We expect that to go even higher in the next couple of decades where the majority of people of Medicare age will be in some kind of value-based care arrangement.
Levi: Okay. So just to make sure I’m capturing this as a patient, you are financially incentivized to keep me healthier, because if I’m sick, it actually costs more money to take care of me.
If you maintain my health, it costs less money and your practice is more profitable. So you want me healthy probably as much or more than I do.
Dr. Kazi: Absolutely. And the hope is that it’s equal, right? So it’s a joint partnership there, and it allows me the flexibility to do so.
Levi: Now HCC coding: we talk a lot about recapture rate.
So if, if I have COPD, you have to diagnose that again next year in order to maintain that diagnosis. So you need some sort of a mechanism to do that. how does that serve me as the patient?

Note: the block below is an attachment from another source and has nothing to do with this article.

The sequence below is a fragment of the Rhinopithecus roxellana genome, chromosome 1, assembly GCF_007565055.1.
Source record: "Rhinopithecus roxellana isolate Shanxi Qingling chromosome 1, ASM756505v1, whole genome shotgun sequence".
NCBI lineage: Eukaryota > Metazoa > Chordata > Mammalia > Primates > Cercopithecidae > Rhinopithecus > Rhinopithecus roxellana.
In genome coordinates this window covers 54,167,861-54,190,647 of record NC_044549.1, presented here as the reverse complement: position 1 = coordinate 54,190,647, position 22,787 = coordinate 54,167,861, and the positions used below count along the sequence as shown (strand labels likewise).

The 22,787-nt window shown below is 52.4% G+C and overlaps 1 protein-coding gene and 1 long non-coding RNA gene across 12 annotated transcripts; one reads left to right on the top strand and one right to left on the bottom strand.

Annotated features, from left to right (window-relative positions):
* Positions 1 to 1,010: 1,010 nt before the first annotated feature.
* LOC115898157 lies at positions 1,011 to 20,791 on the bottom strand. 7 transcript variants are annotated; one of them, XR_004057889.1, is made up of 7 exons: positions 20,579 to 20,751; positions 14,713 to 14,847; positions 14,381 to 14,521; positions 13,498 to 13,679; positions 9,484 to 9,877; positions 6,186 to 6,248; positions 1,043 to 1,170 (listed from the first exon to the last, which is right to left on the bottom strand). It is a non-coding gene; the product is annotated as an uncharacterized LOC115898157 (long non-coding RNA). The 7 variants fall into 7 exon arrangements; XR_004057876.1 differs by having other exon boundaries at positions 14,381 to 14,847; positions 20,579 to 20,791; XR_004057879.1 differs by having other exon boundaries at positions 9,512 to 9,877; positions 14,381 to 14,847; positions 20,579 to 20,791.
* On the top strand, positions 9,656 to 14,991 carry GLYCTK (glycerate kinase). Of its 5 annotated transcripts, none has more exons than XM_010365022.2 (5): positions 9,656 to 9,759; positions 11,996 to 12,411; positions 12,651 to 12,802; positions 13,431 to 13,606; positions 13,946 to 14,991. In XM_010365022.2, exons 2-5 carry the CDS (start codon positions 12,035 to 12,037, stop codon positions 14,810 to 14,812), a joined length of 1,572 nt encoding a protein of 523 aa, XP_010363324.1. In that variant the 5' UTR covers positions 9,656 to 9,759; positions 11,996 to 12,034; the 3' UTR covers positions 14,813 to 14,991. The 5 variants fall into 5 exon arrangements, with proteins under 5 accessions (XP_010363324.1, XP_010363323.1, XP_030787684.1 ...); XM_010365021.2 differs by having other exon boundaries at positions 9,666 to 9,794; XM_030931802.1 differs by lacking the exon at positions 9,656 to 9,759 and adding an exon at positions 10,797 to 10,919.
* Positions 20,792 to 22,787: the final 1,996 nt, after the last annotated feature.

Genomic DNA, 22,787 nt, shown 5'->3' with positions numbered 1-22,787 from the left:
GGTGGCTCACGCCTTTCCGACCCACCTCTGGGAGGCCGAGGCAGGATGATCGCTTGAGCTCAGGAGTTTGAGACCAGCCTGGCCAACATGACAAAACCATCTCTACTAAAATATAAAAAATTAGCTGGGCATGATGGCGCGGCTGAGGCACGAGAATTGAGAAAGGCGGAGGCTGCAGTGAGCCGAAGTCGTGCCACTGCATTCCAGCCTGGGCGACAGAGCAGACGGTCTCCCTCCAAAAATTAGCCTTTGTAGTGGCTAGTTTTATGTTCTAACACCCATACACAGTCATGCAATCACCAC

Dr. Kazi: So, if you forget the coding aspect to it, if you’re just thinking about it from a common sense perspective, you have COPD, you should probably be talking to your doctor about it at least once a year—if not more—saying, “How are things going?”
Any medical issues that you have that are chronic, that the government feels like they drive costs – we should be having a conversation. In fact, that’s a clinical decision that we should be making independent of the government. So as long as you and I are talking about it, it should be documented appropriately.
And that allows the government to say, “Yeah, Levi is at risk for clinical deterioration, but Dr. Kazi is doing the right things to care for him. And therefore here’s a pot of money that we want you to use to reinvest into, into Levi’s care!”
And that might be well visits. I might have a nurse call you just to check in with you. I might have just a, a best friend, who we call a care coordinator, check in with you and solve for loneliness. Make sure we look at your dietary constraints so that you’re not exacerbating some of your other diseases.
These are all ways that the government’s allowing me as a clinician and you as my partner, as a patient to think about where should we spend that money to keep you healthy and out of the hospital.